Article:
We call our donors super heroes because they’re just nice people and they’re out to help people anyway, but these superheros have particular superhero skills or talents. It’s not x-ray vision or super-strength, but if you look at it in terms of, we have a Hulk, we have a Captain America, we have a Thor, they’re all great at something, but they’re not all good at everything. But when we put all our donors together and give one implant per day to the patients, they get the entire Avengers. Do I have to apologize to Stan Lee for that one?
How to increase species diversity in the gut
Chris Kresser: I don’t think so! But I do want to talk a little bit about some of the other ways of increasing species diversity that don’t involve FMT since, of course, not everyone, unfortunately, will be able to have access to FMT for a variety of reasons.
In Justin’s presentation, he showed some n=1, self-experiment data, which was really interesting to me. He mentioned that as a scientist when he first started studying this stuff, he was eating… I don’t think it was an unhealthy diet, but he wasn’t really particularly emphasizing his intake of what he calls “microbiota-accessible carbohydrates.” These are the types of carbohydrates that are fermentable by gut bacteria and that increase the amounts of beneficial bacteria that we have in our gut. He said that over time, as he was doing all these experiments in the lab, he just naturally noticed it was influencing how he and his family ate. He was sequencing his own microbiota throughout this entire period, and his species richness went from something like 550 or 600 to 1300 or 1400 over a period of time, where the only changes that he really made were to start consuming some fermented foods like kefir and sauerkraut and then also dramatically—dramatically—increasing his intake of fermentable fiber.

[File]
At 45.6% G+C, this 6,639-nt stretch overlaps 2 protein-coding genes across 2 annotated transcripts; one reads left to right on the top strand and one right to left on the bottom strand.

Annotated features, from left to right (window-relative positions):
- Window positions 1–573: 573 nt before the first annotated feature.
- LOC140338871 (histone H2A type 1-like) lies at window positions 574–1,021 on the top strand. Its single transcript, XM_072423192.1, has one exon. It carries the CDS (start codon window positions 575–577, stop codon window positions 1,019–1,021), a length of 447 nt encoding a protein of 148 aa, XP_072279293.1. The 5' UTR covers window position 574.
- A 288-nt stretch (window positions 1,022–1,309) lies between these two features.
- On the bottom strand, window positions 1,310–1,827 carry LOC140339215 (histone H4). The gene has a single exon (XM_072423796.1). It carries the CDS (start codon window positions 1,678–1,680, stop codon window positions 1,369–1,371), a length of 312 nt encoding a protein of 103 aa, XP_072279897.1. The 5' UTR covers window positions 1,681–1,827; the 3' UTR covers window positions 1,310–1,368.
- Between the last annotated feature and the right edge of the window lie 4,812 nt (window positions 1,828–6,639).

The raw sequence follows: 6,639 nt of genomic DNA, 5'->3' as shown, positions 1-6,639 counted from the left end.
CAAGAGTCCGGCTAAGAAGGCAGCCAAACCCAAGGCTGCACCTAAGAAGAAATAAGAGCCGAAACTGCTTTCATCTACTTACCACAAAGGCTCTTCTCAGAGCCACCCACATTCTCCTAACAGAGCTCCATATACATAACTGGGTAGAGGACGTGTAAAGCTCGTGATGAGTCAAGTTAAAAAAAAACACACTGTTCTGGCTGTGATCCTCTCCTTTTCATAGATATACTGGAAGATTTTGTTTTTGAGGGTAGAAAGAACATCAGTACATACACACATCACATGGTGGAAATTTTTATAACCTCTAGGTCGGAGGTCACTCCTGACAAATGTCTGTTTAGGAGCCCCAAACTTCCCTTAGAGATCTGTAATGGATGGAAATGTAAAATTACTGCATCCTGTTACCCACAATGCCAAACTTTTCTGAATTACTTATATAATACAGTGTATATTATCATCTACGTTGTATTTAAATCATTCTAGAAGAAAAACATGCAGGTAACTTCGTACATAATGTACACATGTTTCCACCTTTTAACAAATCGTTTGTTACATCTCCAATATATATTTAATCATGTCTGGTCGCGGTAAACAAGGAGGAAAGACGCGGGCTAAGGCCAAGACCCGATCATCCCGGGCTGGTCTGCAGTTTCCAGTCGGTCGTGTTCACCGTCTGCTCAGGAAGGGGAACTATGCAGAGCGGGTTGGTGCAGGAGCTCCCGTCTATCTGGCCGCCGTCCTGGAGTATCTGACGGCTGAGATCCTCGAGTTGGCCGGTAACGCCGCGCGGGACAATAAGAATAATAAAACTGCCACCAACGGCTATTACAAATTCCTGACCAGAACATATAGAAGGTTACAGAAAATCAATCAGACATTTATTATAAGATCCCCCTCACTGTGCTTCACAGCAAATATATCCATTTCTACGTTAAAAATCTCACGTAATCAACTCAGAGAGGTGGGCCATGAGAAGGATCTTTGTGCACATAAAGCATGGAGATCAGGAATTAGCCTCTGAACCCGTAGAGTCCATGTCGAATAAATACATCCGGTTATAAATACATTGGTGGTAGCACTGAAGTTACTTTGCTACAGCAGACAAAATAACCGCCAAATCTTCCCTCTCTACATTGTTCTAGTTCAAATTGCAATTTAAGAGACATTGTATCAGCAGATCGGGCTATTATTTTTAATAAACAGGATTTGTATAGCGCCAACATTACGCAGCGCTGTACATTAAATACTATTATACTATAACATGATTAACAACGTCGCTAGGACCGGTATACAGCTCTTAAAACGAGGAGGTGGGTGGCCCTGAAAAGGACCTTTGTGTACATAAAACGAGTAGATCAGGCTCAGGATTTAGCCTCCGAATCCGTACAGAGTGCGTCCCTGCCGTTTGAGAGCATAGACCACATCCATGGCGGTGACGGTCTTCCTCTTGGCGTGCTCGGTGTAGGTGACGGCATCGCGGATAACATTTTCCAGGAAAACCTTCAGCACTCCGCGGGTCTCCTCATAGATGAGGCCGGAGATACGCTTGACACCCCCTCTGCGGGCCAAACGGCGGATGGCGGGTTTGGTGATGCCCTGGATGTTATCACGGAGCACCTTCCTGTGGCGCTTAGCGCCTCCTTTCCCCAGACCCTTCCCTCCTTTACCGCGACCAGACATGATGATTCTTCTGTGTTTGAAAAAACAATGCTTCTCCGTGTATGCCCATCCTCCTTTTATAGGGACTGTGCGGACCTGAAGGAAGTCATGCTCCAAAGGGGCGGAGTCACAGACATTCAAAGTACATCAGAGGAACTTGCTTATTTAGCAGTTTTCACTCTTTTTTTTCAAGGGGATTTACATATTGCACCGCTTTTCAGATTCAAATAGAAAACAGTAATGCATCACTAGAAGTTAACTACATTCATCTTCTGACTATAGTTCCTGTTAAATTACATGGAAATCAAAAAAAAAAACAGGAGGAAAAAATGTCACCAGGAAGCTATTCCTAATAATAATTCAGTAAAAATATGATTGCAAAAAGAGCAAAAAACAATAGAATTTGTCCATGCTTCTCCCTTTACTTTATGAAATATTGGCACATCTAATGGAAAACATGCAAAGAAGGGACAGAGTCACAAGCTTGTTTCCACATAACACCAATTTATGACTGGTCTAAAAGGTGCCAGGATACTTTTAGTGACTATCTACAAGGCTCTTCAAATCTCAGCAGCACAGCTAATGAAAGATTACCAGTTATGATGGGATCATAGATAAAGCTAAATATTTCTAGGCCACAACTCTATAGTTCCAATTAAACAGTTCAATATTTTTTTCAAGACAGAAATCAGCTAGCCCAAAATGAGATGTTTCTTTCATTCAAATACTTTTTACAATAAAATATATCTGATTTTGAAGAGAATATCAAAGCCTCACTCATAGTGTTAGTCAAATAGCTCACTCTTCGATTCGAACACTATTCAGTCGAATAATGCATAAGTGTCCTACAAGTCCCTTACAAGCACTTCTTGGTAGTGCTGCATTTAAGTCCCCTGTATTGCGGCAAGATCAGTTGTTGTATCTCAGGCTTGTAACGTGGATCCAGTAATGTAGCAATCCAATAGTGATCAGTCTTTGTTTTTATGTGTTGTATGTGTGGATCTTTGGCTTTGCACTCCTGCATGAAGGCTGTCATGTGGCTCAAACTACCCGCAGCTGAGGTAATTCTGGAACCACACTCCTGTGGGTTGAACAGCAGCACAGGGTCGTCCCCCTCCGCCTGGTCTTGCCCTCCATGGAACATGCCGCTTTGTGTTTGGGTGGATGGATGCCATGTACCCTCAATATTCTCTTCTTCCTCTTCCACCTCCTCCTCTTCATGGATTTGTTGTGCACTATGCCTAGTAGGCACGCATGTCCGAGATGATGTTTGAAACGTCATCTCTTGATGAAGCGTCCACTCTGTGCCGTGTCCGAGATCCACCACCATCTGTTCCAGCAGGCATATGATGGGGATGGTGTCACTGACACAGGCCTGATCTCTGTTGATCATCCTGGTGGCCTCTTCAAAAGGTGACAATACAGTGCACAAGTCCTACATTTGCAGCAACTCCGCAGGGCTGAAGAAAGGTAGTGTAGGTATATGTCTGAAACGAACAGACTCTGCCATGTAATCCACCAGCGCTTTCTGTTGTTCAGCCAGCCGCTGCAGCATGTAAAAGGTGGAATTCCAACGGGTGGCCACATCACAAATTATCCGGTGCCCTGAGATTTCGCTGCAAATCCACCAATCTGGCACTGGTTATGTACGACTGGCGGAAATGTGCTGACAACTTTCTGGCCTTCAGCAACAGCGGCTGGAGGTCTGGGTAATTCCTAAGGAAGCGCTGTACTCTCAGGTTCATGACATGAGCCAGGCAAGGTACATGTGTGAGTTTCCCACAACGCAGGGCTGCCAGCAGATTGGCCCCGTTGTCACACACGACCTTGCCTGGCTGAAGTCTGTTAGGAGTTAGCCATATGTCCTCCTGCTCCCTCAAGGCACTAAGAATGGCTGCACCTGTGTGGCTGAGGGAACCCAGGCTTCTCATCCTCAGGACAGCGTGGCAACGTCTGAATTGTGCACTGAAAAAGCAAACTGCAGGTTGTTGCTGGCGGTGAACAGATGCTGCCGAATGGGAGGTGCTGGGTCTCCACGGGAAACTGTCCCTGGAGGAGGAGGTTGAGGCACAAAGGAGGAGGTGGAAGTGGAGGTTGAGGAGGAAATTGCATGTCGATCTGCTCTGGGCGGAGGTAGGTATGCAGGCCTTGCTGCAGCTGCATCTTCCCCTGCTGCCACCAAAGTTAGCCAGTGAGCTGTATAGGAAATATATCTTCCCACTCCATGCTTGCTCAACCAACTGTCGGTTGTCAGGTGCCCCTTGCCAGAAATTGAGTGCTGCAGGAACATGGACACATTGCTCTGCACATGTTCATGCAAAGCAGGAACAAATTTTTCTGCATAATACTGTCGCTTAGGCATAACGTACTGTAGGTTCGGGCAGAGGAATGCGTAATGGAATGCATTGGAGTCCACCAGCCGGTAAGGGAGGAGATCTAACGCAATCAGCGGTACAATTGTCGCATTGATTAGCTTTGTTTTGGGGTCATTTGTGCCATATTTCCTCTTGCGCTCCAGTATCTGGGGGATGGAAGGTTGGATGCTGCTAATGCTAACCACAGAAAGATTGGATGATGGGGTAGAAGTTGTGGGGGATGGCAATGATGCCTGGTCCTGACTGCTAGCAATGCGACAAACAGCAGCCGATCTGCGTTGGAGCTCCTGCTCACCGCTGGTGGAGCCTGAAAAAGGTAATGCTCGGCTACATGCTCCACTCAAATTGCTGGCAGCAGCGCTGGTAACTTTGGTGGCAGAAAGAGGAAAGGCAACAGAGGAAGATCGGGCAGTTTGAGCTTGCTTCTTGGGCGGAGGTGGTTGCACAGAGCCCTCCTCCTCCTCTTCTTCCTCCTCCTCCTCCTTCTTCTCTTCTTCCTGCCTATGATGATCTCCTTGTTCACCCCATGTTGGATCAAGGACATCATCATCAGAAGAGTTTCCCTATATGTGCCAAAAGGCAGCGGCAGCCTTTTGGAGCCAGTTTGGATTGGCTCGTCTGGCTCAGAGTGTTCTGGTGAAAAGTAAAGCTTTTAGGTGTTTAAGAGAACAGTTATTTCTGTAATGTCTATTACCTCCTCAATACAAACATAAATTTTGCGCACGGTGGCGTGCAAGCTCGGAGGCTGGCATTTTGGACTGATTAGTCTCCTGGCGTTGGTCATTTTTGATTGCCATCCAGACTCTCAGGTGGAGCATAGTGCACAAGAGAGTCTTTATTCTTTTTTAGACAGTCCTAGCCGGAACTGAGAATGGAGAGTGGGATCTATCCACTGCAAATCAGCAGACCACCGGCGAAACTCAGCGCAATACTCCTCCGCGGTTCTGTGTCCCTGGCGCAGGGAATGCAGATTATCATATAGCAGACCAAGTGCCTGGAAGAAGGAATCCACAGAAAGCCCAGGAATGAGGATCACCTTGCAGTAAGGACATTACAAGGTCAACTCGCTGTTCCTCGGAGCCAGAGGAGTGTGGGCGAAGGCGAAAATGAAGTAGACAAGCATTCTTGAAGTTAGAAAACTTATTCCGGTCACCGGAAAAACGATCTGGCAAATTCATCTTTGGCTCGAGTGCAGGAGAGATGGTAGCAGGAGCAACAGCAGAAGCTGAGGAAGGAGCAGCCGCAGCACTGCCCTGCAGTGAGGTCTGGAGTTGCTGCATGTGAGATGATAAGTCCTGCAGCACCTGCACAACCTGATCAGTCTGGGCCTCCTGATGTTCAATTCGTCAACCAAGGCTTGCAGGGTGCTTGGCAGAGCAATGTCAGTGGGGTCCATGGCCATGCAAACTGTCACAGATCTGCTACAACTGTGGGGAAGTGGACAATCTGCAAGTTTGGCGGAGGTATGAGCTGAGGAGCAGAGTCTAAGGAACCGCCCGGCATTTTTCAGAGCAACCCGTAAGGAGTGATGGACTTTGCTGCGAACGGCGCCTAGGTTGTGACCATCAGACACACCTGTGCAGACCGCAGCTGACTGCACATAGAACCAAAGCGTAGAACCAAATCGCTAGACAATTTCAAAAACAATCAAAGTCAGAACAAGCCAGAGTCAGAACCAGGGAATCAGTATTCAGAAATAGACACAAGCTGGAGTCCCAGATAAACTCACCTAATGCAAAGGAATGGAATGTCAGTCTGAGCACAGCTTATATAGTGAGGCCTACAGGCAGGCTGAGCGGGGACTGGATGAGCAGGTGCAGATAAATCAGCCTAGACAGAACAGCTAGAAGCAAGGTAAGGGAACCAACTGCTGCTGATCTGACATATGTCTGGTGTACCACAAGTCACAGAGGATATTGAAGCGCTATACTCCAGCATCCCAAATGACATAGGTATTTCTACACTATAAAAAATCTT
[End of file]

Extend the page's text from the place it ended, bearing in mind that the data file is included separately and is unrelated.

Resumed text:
Glenn Taylor: Chris, do you remember the last time you and I went out for a bite to eat? I said something that was diversity on the plate equals diversity in the gut.
Chris Kresser: Absolutely. I sure do.
Glenn Taylor: Exactly that, and we put that to the test. With all our donors, we present to them a little challenge. Again, it was Jeff Leach. We set a little challenge on the basis that the diversity on the plate equals diversity in the gut. We spoke to all our donors because we have such a good working relationship with them, and they understand what we want and what we need. In one of our little bulletins or newsletters we send out to them, we set a challenge. We wanted them to try, based on the fact that the average person on the street eats about 25 different food groups in one calendar month—shocking, really.
Chris Kresser: Yeah.
Glenn Taylor: We asked if they could try to eat 100 different food groups in a month. It was a challenge for them. They went off around the supermarkets, and they were looking for different foods. They were going down different lanes, looking for different things they never picked up before. We had a number of them actually make a hundred or close to it.
Now, what they didn’t know was that we were actually recording the net result. How do we record the net result of our donors increasing the types of foods? Well, we were looking at those who engaged in the process and those who didn’t, and we could tell the ones who didn’t because the amount of microbiota that we can physically harvest and weigh accurately after we’ve put it through the laboratory is literally that. It’s recordable. Now, with those who were eating a broader diversity… and the lab staff didn’t know this because we kind of blinded the study, and we looked at the figures that are produced at the end of each day of the number of implants obtained from a given weight of sample, and we watched it rocket for those who were eating a broader diversity of foods. We were looking at, in some cases, a 60 percent increase in the net weight of the net microflora. That’s the beauty of the Taymount process. We’re not interested in all the other rubbish that gets thrown down the throat. We only want the bacteria. A 60 percent increase in the net weight of the microflora with those who had responded favorably to the challenge and started eating like crazy wild people looking for different foods. There’s our evidence.